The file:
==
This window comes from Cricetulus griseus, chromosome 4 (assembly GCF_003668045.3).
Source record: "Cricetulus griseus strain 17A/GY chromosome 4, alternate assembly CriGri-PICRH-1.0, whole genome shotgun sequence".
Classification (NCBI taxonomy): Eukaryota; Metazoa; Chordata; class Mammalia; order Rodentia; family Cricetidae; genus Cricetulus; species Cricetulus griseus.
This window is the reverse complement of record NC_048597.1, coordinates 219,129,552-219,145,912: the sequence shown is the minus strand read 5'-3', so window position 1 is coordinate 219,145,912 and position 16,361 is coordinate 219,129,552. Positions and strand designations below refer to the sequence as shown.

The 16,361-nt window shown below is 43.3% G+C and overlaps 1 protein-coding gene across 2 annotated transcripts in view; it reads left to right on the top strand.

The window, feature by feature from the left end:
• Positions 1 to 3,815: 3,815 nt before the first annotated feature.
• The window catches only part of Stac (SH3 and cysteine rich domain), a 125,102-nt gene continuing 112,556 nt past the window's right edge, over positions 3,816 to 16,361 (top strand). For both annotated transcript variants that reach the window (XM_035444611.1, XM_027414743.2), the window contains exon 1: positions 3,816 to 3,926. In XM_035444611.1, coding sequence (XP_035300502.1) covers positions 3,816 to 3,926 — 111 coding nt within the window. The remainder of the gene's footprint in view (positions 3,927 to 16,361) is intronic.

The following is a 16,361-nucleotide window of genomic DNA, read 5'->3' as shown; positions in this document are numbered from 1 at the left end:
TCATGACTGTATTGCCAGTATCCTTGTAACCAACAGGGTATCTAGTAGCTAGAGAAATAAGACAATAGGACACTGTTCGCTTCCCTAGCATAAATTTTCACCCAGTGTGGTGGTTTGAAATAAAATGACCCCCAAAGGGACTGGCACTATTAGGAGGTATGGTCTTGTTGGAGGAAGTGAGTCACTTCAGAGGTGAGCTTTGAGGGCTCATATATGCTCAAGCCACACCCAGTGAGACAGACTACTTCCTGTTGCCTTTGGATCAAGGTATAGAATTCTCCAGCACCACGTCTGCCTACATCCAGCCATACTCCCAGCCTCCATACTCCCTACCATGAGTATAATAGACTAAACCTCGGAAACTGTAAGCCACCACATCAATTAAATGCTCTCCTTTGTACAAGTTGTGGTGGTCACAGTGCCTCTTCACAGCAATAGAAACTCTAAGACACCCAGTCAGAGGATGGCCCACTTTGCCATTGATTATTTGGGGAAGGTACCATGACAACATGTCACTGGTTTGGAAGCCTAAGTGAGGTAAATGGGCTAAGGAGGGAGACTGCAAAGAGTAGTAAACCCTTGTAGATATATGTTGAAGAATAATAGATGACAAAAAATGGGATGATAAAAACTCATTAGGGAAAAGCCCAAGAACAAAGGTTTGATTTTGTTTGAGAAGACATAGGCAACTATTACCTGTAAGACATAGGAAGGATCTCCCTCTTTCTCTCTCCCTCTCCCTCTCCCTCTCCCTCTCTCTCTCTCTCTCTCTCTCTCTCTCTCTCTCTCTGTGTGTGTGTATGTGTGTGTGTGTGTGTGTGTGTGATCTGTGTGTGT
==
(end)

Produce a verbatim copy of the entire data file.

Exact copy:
This window comes from Cricetulus griseus, chromosome 4 (assembly GCF_003668045.3).
Source record: "Cricetulus griseus strain 17A/GY chromosome 4, alternate assembly CriGri-PICRH-1.0, whole genome shotgun sequence".
Classification (NCBI taxonomy): Eukaryota; Metazoa; Chordata; class Mammalia; order Rodentia; family Cricetidae; genus Cricetulus; species Cricetulus griseus.
This window is the reverse complement of record NC_048597.1, coordinates 219,129,552-219,145,912: the sequence shown is the minus strand read 5'-3', so window position 1 is coordinate 219,145,912 and position 16,361 is coordinate 219,129,552. Positions and strand designations below refer to the sequence as shown.

The 16,361-nt window shown below is 43.3% G+C and overlaps 1 protein-coding gene across 2 annotated transcripts in view; it reads left to right on the top strand.

The window, feature by feature from the left end:
• Positions 1 to 3,815: 3,815 nt before the first annotated feature.
• The window catches only part of Stac (SH3 and cysteine rich domain), a 125,102-nt gene continuing 112,556 nt past the window's right edge, over positions 3,816 to 16,361 (top strand). For both annotated transcript variants that reach the window (XM_035444611.1, XM_027414743.2), the window contains exon 1: positions 3,816 to 3,926. In XM_035444611.1, coding sequence (XP_035300502.1) covers positions 3,816 to 3,926 — 111 coding nt within the window. The remainder of the gene's footprint in view (positions 3,927 to 16,361) is intronic.

The following is a 16,361-nucleotide window of genomic DNA, read 5'->3' as shown; positions in this document are numbered from 1 at the left end:
TCATGACTGTATTGCCAGTATCCTTGTAACCAACAGGGTATCTAGTAGCTAGAGAAATAAGACAATAGGACACTGTTCGCTTCCCTAGCATAAATTTTCACCCAGTGTGGTGGTTTGAAATAAAATGACCCCCAAAGGGACTGGCACTATTAGGAGGTATGGTCTTGTTGGAGGAAGTGAGTCACTTCAGAGGTGAGCTTTGAGGGCTCATATATGCTCAAGCCACACCCAGTGAGACAGACTACTTCCTGTTGCCTTTGGATCAAGGTATAGAATTCTCCAGCACCACGTCTGCCTACATCCAGCCATACTCCCAGCCTCCATACTCCCTACCATGAGTATAATAGACTAAACCTCGGAAACTGTAAGCCACCACATCAATTAAATGCTCTCCTTTGTACAAGTTGTGGTGGTCACAGTGCCTCTTCACAGCAATAGAAACTCTAAGACACCCAGTCAGAGGATGGCCCACTTTGCCATTGATTATTTGGGGAAGGTACCATGACAACATGTCACTGGTTTGGAAGCCTAAGTGAGGTAAATGGGCTAAGGAGGGAGACTGCAAAGAGTAGTAAACCCTTGTAGATATATGTTGAAGAATAATAGATGACAAAAAATGGGATGATAAAAACTCATTAGGGAAAAGCCCAAGAACAAAGGTTTGATTTTGTTTGAGAAGACATAGGCAACTATTACCTGTAAGACATAGGAAGGATCTCCCTCTTTCTCTCTCCCTCTCCCTCTCCCTCTCCCTCTCTCTCTCTCTCTCTCTCTCTCTCTCTCTCTCTCTGTGTGTGTGTATGTGTGTGTGTGTGTGTGTGTGTGATCTGTGTGTGT